7. Think about bathroom lighting

Plenty of good lighting is essential in a bathroom so that it feels bright and hygienic. As well as strong ambient lighting, you should think about adding task lighting for mirrors and mood lighting for atmosphere.

Recessed spotlights are a great choice for ambient lighting in a contemporary bathroom, with discreet floor- or wall-mounted washes. Baffled lights behind mirrors or under units can be added for atmosphere. LED lights are ideal for bathrooms.

Fixed ceiling light fittings are best for a traditional-style bathroom, with wall washes and sconces to add atmosphere. For a more opulent look you could consider including a decorative chandelier, too.

All electrics, including the light fittings, must be compliant with the building regulations Part P and be suitable for use in a damp environment. Each circuit should be controlled independently, ideally with dimmer switches, so you can adjust the mood for relaxation in the evening or a brisk shower in the morning.

Sensor lights are a new innovation that means you don’t have to click a switch when using the bathroom in the middle of the night.

8. Adding an en suite bathroom

A new shower room can be created in a space only 90x260cm (2.34 square metres), with a shower at one end, the WC at the other and the basin in the middle. For the best shower experience, make sure you have good pressure on both hot and cold water feeds.

Off-the-shelf cubicles and pre-formed trays are the most cost-effective option, and are the simplest to fit. For a contemporary look, go for a low-profile or wetroom-style shower tray, where the whole floor is waterproofed and tanked, with the water draining through a waste hole or slot in the floor.

Pre-formed walk-in trays, ready for tiling, are widely available (try Impey, WEDI, Marmox or Bette) to suit timber or concrete floor structures. To avoid leaks, it is vital you follow any waterproofing instructions to the letter.

To maintain a constant water temperature and avoid any cold-water shocks, thermostatic shower mixer valves are worth the extra cost.

vintage style bathroom with plinth under freestanding bath

Luxurious freestanding sanitaryware has added a traditional touch to this stylish bathroom

9. Converting a spare room into a bathroom

  • It is possible to branch off new pipework from existing hot and cold plumbing runs or to add a new run from the cylinder or boiler. At only 10-15mm diameter, plumbing runs are normally easy to conceal within the floor or ceiling voids by cutting a channel in a wall and plastering over it, or by ‘boxing in’ around it.
  • If the distance from the hot water cylinder is considerable, the time spent waiting for the hot tap to run hot may not be practical for daily use, in which case, a good solution is to loop the hot supply back to the cylinder and add a circulating bronze pump with programmable time clock. You can then have instant hot water whenever it’s required simply by setting the time clock.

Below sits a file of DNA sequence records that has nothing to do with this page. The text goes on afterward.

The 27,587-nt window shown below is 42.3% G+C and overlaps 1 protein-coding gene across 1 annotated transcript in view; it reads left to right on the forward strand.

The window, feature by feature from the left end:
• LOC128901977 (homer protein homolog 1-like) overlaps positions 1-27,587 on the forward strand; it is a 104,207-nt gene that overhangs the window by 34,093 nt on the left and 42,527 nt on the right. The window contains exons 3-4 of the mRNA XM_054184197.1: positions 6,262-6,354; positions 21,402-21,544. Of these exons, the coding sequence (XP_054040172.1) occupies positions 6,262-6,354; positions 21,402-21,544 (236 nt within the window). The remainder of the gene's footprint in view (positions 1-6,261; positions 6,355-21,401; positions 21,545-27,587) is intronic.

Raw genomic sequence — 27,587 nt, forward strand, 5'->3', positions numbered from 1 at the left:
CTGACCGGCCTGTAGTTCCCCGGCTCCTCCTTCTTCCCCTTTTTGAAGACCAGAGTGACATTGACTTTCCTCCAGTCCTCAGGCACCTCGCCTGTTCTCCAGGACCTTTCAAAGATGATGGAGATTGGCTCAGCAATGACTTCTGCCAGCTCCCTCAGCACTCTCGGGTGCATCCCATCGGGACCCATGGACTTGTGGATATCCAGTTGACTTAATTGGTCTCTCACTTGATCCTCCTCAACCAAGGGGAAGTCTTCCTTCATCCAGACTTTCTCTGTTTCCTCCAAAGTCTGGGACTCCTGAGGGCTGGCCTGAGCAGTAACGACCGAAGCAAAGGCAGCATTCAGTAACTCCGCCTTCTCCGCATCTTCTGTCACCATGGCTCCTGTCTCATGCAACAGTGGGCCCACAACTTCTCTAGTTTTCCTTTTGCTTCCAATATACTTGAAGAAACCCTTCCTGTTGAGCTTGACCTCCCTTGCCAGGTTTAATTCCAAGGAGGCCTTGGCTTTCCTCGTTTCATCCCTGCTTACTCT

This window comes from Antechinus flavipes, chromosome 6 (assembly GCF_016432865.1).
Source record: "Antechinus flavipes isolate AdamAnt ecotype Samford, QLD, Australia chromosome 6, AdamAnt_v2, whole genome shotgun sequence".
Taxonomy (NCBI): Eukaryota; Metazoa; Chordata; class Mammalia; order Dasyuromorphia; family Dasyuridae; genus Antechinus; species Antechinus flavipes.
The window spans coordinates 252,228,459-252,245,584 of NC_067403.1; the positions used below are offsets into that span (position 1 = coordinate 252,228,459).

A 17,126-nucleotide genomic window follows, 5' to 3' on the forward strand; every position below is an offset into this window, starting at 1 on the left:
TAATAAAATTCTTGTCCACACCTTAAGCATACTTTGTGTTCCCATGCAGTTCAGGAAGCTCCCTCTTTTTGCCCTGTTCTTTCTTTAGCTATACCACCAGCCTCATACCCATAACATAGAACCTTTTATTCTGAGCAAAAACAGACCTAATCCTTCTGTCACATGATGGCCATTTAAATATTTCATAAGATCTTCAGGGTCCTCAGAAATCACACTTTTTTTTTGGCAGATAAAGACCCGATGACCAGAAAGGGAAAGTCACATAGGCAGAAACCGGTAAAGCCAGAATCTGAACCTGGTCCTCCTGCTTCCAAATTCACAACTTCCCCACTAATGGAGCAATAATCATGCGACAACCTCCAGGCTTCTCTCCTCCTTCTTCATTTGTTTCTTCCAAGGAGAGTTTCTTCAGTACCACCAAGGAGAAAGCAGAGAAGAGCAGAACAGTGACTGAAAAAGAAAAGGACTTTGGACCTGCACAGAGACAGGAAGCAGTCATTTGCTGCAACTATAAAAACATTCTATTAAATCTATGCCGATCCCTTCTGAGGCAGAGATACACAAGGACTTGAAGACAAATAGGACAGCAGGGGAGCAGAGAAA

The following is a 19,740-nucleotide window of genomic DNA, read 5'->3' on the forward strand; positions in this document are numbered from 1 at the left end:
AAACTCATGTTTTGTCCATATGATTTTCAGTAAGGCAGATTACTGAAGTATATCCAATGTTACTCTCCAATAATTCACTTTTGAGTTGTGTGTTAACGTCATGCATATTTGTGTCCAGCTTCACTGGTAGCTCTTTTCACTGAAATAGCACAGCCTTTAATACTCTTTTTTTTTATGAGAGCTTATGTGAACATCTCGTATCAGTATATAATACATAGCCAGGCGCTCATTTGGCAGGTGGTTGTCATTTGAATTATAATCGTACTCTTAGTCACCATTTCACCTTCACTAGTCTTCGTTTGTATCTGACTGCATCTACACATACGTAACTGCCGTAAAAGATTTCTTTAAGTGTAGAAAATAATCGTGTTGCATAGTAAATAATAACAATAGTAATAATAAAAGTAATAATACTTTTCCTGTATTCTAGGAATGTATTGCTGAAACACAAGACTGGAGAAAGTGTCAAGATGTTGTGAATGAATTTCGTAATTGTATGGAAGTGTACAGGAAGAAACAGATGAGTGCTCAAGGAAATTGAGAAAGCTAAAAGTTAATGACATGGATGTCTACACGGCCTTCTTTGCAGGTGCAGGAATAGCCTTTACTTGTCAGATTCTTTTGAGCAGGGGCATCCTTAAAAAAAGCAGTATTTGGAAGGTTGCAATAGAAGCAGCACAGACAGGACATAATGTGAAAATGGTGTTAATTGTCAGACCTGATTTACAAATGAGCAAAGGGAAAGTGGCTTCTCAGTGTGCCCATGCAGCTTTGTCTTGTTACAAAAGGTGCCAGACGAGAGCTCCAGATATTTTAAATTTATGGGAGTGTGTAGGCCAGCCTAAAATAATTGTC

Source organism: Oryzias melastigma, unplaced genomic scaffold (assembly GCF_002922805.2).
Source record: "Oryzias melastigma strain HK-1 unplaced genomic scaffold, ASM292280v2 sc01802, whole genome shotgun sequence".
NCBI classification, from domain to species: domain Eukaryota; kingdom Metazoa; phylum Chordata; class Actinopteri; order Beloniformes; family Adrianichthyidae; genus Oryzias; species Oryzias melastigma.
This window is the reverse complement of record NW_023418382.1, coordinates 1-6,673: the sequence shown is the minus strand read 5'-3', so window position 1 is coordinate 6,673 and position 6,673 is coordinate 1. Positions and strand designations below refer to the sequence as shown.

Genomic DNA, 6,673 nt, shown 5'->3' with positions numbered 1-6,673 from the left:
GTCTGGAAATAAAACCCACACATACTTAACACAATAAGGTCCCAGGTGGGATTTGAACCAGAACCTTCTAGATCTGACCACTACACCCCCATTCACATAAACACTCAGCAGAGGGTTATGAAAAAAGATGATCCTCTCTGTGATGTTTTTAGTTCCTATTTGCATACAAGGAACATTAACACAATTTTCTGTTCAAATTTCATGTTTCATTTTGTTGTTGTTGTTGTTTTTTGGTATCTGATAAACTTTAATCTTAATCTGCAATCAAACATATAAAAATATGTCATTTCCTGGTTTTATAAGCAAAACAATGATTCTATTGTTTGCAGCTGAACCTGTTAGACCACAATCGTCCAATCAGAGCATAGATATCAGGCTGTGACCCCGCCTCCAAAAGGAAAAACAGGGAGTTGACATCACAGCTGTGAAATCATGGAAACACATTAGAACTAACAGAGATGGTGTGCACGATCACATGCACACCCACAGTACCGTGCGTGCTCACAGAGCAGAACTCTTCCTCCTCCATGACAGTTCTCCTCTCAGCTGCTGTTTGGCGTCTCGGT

• Try to site the WC where it can easily be connected to an existing internal or external soil stack; do so using a Y-junction. If this is not possible, add a new soil pipe (diameter 110mm), and bring it out on the same side of the house as the existing drains, connected via a new inspection chamber at a depth that provides a sufficient fall into the sewer.
  • Basin and bath wastes – pipes with a diameter of 40-50mm – can both be connected to the soil pipe and boxed in to conceal them. If there is no soil pipe, install a pumped macerator system with a flexible small-bore waste pipe.
  • All electrics need to comply with building regulations Part P, which requires light fittings and sockets to be a safe distance from wet areas, which are zoned from 0 to 2 according to the risk of electric shock.
  • Fit rapid ventilation to meet with building regulations Part F. This is typically an extractor fan mounted on the wall or ceiling.

10. How to extend your bathroom

  • Draw up a floorplan for the new bathroom space and start with a blank canvas – making sure that it is in the right location relative to bedrooms. If not, now is the time to move it.
  • Finding finishes that match existing designs is usually a waste of time; it is better to gut the space and start afresh.
  • Salvage any good-quality taps or sanitaryware, such as a classic roll-top bath, or, for a cost-effective way to update existing fittings, you can always re-enamel or add a new surround to a bath.
  • Design the new layout to make the best possible use of the space, then alter the wiring, plumbing, ventilation and lighting to suit.
  • It will usually be easier and cheaper to refit the WC in the same position, unless you are adding new soil pipework.
  • Upgrade your heating to suit the larger space and ensure there is sufficient pressure for mixer taps and showers.
  • If fully tiling the space, new and old walls can be clad in tile board (try Aquapanel or WEDI), and therefore will not need to be plastered.
  • Conceal services in the walls for a neat, contemporary design.